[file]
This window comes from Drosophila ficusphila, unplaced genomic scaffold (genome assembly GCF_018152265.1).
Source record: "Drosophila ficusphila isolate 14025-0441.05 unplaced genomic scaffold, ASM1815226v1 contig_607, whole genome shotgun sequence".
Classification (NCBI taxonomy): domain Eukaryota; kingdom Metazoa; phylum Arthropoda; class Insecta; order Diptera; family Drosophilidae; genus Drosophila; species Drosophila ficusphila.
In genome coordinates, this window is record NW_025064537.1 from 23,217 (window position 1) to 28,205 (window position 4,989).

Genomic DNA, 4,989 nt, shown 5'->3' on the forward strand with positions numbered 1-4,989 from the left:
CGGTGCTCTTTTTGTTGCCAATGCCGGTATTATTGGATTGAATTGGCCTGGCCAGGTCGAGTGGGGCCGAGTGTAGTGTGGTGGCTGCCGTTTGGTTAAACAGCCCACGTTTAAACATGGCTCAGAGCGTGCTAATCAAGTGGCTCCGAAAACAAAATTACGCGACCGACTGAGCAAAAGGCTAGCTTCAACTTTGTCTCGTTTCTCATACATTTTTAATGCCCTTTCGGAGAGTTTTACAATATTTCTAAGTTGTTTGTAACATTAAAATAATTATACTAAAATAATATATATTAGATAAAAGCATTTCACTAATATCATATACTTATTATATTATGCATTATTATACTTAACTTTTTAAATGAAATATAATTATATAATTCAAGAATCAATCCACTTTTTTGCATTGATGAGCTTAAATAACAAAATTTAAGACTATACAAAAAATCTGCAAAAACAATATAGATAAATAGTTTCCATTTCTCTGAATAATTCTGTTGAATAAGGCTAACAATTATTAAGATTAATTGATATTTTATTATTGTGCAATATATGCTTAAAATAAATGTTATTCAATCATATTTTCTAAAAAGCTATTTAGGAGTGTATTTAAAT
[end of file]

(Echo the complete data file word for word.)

This window comes from Drosophila ficusphila, unplaced genomic scaffold (genome assembly GCF_018152265.1).
Source record: "Drosophila ficusphila isolate 14025-0441.05 unplaced genomic scaffold, ASM1815226v1 contig_607, whole genome shotgun sequence".
Classification (NCBI taxonomy): domain Eukaryota; kingdom Metazoa; phylum Arthropoda; class Insecta; order Diptera; family Drosophilidae; genus Drosophila; species Drosophila ficusphila.
In genome coordinates, this window is record NW_025064537.1 from 23,217 (window position 1) to 28,205 (window position 4,989).

Genomic DNA, 4,989 nt, shown 5'->3' on the forward strand with positions numbered 1-4,989 from the left:
CGGTGCTCTTTTTGTTGCCAATGCCGGTATTATTGGATTGAATTGGCCTGGCCAGGTCGAGTGGGGCCGAGTGTAGTGTGGTGGCTGCCGTTTGGTTAAACAGCCCACGTTTAAACATGGCTCAGAGCGTGCTAATCAAGTGGCTCCGAAAACAAAATTACGCGACCGACTGAGCAAAAGGCTAGCTTCAACTTTGTCTCGTTTCTCATACATTTTTAATGCCCTTTCGGAGAGTTTTACAATATTTCTAAGTTGTTTGTAACATTAAAATAATTATACTAAAATAATATATATTAGATAAAAGCATTTCACTAATATCATATACTTATTATATTATGCATTATTATACTTAACTTTTTAAATGAAATATAATTATATAATTCAAGAATCAATCCACTTTTTTGCATTGATGAGCTTAAATAACAAAATTTAAGACTATACAAAAAATCTGCAAAAACAATATAGATAAATAGTTTCCATTTCTCTGAATAATTCTGTTGAATAAGGCTAACAATTATTAAGATTAATTGATATTTTATTATTGTGCAATATATGCTTAAAATAAATGTTATTCAATCATATTTTCTAAAAAGCTATTTAGGAGTGTATTTAAAT